It was a chilly Tuesday morning, and I was at the studio early getting things ready for the 7am class. The phone rings and the conversation goes like this:
S: “Hi Mona, it’s me. I’m running a little behind this morning and I’m wondering if you could put a mat down for me?”
MW: “Sure It’s not that busy yet tho. I think you’ll be fine to just come in and setup once you get here. It’s rare that we need to turn people away from the 7am classes.”
S: “Yes, but I really want my spot by the door. Will you go put a mat down for me before someone else takes my spot?”
MW: pause (I’m thinking – thoughts are flying through my head)
MW: “I’m here. Technically yes I can do that. However I am concerned about the request.”
S: “Why is that?”
MW: “I understand that you have this spot preference. However, I am not sure that supporting it is the best way for me to support you as a teacher. I believe that we need to practice whether it’s our preference or not. If we only practice according to our preferences – with a specific teacher, or at a specific time, or only one style, or when it’s in my spot – well, does that really serve us and our practice?”
We hung up so she could get to class. I did put a mat in “her” spot. Regardless of how I feel about it, the choice was the student’s. It really got me thinking, about preferences and practice…
Yoga Sutra I.12 states that there are two keys to attaining Yoga (union). These are:
1. A consistent and dedicated practice pursued with reverence; and
2. Non-attachment to the results of the practice.
From this sutra we know that we need to practice, yet Patanjali does not specify which practice. Does he mean meditation? Asana? Mantra? Loving Kindness? Reading scriptures? I believe it isn’t specified because we will all choose different paths to get to Yoga, our own path to attaining union and integration of our layers of being, however it is clear by this sutra that we must practice.
It is also clear that we must let go of the results of the practice. What does this mean? I believe it’s to let go of what we think life is supposed to look and feel like… to let go of needing life and practice to be a certain way (“MY” way). In my experience, trying to control everything is a safety/fear thing – the more fear we feel, the more we try to control the elements of our lives (people, relationships, work, results, traffic lights, etc). You can spend all the time you want trying to control the universe, however there is more ease and peace found by working with what is. Can you allow the yoga to unfold in its own way? Can you allow yourself and the universe to unfold in their own ways?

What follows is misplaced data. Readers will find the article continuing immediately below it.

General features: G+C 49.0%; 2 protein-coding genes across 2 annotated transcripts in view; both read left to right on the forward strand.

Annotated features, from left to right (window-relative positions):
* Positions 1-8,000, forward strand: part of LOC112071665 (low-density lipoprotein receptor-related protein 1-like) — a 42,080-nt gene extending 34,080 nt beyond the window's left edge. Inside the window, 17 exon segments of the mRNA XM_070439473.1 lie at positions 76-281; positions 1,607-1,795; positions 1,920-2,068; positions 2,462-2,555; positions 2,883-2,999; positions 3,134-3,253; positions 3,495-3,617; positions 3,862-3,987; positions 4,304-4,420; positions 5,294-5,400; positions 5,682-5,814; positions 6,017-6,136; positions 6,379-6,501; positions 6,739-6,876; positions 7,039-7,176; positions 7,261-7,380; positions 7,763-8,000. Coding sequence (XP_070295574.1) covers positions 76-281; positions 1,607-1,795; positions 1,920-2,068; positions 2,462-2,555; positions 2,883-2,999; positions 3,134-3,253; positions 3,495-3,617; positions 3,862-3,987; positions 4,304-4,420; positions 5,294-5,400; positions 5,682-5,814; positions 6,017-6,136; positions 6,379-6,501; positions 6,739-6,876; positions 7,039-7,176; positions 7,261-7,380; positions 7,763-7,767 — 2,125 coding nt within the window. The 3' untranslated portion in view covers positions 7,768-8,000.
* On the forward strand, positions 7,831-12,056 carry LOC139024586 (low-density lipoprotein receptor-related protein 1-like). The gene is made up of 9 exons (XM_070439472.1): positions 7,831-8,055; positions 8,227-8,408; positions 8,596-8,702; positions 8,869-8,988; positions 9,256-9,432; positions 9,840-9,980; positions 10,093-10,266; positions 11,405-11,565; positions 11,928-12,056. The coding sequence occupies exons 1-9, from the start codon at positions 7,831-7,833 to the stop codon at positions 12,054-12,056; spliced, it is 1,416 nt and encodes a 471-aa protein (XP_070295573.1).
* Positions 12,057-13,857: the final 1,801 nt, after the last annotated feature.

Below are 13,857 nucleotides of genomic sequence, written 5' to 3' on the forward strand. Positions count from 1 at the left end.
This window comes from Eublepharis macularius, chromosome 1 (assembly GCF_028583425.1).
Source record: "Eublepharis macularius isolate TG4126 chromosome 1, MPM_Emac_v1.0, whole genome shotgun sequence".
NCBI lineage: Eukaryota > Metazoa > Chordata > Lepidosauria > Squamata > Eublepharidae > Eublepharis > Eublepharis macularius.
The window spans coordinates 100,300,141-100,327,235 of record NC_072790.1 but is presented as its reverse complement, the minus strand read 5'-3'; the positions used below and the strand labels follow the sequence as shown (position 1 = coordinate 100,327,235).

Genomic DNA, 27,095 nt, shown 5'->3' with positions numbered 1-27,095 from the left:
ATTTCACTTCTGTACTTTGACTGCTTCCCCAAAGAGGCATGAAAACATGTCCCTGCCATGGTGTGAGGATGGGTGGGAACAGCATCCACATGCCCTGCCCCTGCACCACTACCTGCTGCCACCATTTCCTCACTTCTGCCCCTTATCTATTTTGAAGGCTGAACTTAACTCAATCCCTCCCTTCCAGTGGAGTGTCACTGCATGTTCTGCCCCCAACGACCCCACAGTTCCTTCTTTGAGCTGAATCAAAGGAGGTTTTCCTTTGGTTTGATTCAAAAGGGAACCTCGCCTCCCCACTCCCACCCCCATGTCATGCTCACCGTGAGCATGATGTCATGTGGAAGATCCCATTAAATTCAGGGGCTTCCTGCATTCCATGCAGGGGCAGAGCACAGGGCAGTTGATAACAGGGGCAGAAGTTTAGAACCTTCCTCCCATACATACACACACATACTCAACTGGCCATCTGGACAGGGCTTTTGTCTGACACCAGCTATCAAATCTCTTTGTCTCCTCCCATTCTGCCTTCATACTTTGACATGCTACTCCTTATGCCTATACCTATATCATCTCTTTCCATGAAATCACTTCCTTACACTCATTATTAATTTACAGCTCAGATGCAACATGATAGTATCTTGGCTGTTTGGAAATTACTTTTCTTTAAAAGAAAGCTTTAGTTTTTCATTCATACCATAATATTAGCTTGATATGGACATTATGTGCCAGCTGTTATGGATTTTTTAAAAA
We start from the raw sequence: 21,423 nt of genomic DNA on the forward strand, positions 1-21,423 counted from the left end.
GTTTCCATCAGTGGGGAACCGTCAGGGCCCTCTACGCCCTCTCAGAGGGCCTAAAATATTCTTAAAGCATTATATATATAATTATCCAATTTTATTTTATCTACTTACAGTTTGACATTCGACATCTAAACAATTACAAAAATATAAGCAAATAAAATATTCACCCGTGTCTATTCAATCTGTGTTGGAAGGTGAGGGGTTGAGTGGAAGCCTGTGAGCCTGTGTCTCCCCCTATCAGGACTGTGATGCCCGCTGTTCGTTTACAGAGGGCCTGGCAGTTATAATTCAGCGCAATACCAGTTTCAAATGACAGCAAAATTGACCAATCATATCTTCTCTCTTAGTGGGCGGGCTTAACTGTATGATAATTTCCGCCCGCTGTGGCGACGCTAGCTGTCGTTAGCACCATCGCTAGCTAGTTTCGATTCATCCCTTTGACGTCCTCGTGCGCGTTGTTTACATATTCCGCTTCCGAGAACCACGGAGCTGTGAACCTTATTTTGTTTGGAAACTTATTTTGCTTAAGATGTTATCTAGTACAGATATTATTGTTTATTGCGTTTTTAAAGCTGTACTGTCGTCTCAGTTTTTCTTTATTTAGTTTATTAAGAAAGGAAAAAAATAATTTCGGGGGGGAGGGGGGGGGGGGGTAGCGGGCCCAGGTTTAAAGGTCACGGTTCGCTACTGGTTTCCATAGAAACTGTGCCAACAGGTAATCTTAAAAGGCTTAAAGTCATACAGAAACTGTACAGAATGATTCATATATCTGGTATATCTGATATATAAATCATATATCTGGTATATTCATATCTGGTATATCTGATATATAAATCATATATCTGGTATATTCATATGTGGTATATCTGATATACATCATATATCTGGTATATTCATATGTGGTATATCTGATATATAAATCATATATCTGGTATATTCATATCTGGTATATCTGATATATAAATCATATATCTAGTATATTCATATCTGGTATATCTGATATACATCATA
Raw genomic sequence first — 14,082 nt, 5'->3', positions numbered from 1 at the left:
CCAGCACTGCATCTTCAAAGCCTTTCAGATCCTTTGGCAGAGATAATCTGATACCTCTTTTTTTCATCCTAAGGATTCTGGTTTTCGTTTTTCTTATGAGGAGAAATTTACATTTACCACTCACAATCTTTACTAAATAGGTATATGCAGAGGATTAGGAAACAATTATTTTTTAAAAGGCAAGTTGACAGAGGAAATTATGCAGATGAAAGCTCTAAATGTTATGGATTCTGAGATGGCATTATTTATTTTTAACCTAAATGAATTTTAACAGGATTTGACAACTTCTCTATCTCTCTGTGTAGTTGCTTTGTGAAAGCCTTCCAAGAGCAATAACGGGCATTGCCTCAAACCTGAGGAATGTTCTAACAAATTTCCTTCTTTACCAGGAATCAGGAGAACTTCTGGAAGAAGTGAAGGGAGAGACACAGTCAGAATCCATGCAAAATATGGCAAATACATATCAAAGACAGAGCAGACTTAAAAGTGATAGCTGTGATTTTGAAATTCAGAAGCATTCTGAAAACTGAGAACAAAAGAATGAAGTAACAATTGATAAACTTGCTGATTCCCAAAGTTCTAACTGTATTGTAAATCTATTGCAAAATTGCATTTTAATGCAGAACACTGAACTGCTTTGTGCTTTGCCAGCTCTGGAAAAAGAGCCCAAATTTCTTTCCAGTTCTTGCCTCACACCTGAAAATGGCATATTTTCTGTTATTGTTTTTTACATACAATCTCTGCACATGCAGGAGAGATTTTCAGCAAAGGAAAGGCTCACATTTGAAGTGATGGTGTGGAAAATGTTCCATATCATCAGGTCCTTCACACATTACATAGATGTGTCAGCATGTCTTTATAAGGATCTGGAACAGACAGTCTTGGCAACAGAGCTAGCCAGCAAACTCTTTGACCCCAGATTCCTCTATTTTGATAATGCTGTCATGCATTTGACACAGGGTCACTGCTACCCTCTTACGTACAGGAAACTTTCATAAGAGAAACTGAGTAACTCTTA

Now let’s talk about preference. According to the online dictionaries, preference is the act of preferring. When I look up “prefer”, the root of preference, it is choosing one over another; to like better, to give priority. Since I practice yoga to free myself from obstacles, suffering and my own limited views – I love the idea of preference! More than that, I love that having choices gives me a sense of freedom. I am very grateful for this.
How do these two pieces fit together (or not)?
Everyone practices for their own reasons (note: it’s good to know why we practice. What is the intention behind your actions? Acting from intention is the root of spiritual practice). That said, we know we need to practice consistently, and to dedicate ourselves as fully as we can to our practices. Your dedication to your practice is a reflection of your dedication to yourself.
With many things come challenges and obstacles. Challenges and obstacles are gifts (even if they don’t always feel like gifts) that allow us to build strength, courage, and determination as we grow and overcome them. I practice yoga to overcome my challenges and obstacles – including the challenges and obstacles to practice! Practice allows us to create the space to have and make choices. When we have choice, we can choose based on our preferences. There is however, one potential glitch in the matrix.
Sometimes, preference can be an obstacle to practice, instead of something that empowers us. If our preferences create situations where we don’t practice (it’s not “my: teacher, class, time, style, way, preference) then it is definitely an obstacle. Patanjali says to practice – not to practice only when it suits “you”, is with “your” teacher and you get “your” spot in the room. It’s also an indication of an imbalance in the keys to practice – we are challenged with letting go, practicing enough non-attachment to the results to get us on the mat in the first place (major obstacle!). Another indicator of preference as an obstacle is if we lose our balance, equanimity, and compassion when things are not to our preference.
As with all things yoga, there are two sides to the coin. On one hand, preference facilitates empowerment through the ability to choose. On the other hand, if we only act or practice when things are to our preference, we are basically setting ourselves up not to practice, which is an obstacle.
Do you know which your preferences are – obstacles or empowering?
Om Shantih and Prema (universal peace & love),
Mona L. Warner, ERYT500 & RYS500